When we preview races here at the Daily Racing Blog we often refer to the horses’ past performances and as such we indicate some of the races in which they have participated. Which for many of the upper echelon of horses means Graded Stakes races.
We indicate those races as such; Travers Stakes (G1). But for those unfamiliar with the sport, the G1 probably doesn’t resonate. So what is a Graded Stakes race, you might ask?
In the U.S. a Graded Stakes race is a horse race that meets standards outlined by the American Graded Stakes Committee. Once a horse race meets the initial requirements, it is given a ranking of 1, 2, or 3.
The races are ranked based on the quality of the field of runners and the amount of the purse. Other countries have a similar system. In the UK these types of races are referred to as Group races.
The grading system was designed in 1973 and first published in 1974. The original purpose of grading was to identify the most competitive races, which helps horsemen make comparisons of the relative quality of bloodstock for breeding and sales purposes.
A high grading can also be used by racetracks to promote the race in question.
The following factors are used to determine if a horse race is eligible to be a Graded Stakes race:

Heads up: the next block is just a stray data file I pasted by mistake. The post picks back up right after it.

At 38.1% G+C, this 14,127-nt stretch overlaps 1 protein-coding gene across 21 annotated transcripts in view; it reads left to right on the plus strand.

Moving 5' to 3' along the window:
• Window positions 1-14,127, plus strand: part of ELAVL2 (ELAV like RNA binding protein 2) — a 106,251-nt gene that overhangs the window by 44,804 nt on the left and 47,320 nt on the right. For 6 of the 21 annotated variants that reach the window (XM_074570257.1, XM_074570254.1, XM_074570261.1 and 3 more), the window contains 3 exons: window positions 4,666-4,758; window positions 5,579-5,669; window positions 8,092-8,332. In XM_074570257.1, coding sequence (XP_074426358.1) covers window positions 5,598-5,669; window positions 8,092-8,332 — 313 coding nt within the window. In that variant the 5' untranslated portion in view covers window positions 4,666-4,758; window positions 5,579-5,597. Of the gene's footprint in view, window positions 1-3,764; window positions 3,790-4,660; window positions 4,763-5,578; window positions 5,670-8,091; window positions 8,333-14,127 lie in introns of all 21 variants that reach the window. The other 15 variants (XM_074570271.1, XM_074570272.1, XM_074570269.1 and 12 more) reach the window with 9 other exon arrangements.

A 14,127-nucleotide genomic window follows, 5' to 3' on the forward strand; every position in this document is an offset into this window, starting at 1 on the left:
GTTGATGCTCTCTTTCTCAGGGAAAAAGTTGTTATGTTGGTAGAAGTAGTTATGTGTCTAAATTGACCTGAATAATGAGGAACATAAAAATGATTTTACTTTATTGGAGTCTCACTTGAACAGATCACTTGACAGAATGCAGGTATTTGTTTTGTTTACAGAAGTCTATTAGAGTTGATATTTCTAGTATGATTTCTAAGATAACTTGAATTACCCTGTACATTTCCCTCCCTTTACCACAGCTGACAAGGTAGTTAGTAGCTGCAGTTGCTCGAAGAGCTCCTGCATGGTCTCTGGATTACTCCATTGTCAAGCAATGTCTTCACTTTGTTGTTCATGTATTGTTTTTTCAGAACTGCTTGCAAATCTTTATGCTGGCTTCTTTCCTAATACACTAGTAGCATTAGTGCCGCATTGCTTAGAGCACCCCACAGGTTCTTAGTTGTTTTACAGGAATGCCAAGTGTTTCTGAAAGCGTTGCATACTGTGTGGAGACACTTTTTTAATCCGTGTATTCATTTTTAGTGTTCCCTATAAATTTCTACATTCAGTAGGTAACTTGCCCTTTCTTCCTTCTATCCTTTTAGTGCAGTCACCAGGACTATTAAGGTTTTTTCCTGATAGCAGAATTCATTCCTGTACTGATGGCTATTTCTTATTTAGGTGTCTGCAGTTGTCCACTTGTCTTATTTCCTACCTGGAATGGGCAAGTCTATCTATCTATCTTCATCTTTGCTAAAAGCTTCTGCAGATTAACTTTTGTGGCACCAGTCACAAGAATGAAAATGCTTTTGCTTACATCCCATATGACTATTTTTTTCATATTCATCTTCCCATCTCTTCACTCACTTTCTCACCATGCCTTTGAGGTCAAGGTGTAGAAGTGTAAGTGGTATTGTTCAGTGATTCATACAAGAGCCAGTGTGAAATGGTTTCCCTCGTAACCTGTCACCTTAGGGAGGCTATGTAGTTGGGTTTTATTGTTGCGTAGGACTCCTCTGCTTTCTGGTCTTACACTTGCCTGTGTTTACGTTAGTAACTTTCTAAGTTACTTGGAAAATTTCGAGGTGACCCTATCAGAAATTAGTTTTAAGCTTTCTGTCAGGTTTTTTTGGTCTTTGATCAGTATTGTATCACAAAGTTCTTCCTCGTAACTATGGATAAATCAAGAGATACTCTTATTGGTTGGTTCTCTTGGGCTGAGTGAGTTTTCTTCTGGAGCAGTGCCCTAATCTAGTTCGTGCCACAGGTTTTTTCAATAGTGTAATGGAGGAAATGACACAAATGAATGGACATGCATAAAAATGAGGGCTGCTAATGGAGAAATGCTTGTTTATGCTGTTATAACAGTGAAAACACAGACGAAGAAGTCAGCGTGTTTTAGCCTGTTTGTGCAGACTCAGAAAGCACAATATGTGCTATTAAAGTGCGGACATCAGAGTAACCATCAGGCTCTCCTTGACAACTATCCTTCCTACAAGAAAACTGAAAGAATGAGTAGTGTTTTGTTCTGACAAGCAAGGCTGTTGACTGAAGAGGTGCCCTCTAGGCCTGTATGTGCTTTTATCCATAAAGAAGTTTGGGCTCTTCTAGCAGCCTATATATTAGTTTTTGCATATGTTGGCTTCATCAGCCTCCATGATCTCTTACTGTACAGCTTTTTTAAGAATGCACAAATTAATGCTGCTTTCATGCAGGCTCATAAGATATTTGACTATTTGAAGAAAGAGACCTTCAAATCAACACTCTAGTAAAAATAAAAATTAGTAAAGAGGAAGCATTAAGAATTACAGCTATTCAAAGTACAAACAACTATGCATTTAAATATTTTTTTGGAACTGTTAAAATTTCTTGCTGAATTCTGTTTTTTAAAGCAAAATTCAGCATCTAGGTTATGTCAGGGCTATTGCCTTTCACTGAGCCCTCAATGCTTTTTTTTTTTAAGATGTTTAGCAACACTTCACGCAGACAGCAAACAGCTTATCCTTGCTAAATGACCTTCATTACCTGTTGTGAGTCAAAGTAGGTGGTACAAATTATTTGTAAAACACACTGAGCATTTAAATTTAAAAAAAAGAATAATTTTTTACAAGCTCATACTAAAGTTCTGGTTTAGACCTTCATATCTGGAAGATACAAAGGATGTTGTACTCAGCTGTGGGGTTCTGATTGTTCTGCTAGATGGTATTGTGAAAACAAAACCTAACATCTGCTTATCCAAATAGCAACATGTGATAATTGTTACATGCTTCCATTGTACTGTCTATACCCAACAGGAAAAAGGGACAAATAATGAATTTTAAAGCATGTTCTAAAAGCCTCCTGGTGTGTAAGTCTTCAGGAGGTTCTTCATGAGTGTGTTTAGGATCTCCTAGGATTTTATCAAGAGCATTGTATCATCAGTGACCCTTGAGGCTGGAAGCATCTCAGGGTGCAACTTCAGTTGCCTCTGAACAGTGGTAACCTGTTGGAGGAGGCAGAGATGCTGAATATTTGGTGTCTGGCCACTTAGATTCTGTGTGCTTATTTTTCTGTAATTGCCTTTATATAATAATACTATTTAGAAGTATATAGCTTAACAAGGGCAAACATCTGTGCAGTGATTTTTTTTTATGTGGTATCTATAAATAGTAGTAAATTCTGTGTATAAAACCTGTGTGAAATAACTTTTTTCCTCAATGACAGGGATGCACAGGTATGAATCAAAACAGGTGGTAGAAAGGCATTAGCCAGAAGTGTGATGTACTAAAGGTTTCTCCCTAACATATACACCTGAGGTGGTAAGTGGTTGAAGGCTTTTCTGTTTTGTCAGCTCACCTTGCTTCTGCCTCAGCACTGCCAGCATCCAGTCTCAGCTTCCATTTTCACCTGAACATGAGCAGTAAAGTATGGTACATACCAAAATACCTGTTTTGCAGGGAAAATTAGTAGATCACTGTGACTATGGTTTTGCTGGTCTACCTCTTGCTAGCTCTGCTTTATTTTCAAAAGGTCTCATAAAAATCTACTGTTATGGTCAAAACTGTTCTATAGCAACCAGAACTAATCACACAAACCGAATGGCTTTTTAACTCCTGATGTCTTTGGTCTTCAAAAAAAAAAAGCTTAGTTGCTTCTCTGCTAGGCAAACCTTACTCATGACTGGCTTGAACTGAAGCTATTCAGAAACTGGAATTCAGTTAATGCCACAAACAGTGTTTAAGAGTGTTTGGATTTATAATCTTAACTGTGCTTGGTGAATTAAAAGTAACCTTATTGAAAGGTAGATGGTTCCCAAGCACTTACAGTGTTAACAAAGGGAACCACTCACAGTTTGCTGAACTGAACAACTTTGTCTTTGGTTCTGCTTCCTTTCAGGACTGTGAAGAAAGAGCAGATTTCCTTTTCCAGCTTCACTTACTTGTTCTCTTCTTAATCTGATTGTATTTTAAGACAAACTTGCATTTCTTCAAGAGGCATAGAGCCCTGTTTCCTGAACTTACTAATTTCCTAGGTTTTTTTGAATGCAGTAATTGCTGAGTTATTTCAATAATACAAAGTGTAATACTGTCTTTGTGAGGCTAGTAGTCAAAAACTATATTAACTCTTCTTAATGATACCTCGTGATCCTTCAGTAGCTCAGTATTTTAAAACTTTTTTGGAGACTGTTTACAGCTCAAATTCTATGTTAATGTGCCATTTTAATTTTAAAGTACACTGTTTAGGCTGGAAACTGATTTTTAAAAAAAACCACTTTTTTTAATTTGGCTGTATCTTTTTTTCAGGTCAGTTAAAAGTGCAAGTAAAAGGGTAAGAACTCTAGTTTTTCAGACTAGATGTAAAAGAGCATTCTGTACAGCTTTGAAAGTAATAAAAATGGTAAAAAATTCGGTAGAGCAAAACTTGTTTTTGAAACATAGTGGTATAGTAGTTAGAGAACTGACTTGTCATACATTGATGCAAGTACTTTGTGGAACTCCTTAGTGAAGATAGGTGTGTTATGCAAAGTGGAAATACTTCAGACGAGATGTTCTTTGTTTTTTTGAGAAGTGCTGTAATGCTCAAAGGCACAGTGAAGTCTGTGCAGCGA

- Minimum purse requirement. For a Grade 3- $100,000, for a Grade 2- $200,000, for a Grade 1- $300,000.
- Consistency of the race. The race has been run for two years under similar conditions.
- Restriction to age and sex only.
- Strict rules to regulate drug testing after the race, including examination by a government authority
- Drug use limitations. The model rules are adhered to which govern steroids and non-steroid drug use. This is the minimum which allows only Boldenone, Nandrolone, Stanozolol, and Testosterone.
In the United States, a Stakes race can be dormant for one year without losing its Grade.
Because a race meets some factors of a Graded race doesn’t mean it will be classified in that group. For example, a competition with a purse of $350,000 is not automatically a Grade 1 race.
Offering purses higher than the Graded stakes requirements are not a rare occurrence.
The reason for offering higher payouts is that better horses are more likely to compete; and track officials want to bring in high-quality horses so the race will move up in classification in the future.
As a rule, Stakes Race refers to the stake, or entry fee, owners must pay, which generally forms part of the prize money offered to the top finishers.
Not all Stakes races are eligible for grading. Notably, races that are restricted to horses bred in a specific state (New York-breds for example) are excluded, regardless of the purse or quality of field.
Conversely, some races that are not technically Stakes races (usually invitational races where entry fees are not required by the racetrack) may be eligible for grading if they meet the quality standards.
Now you know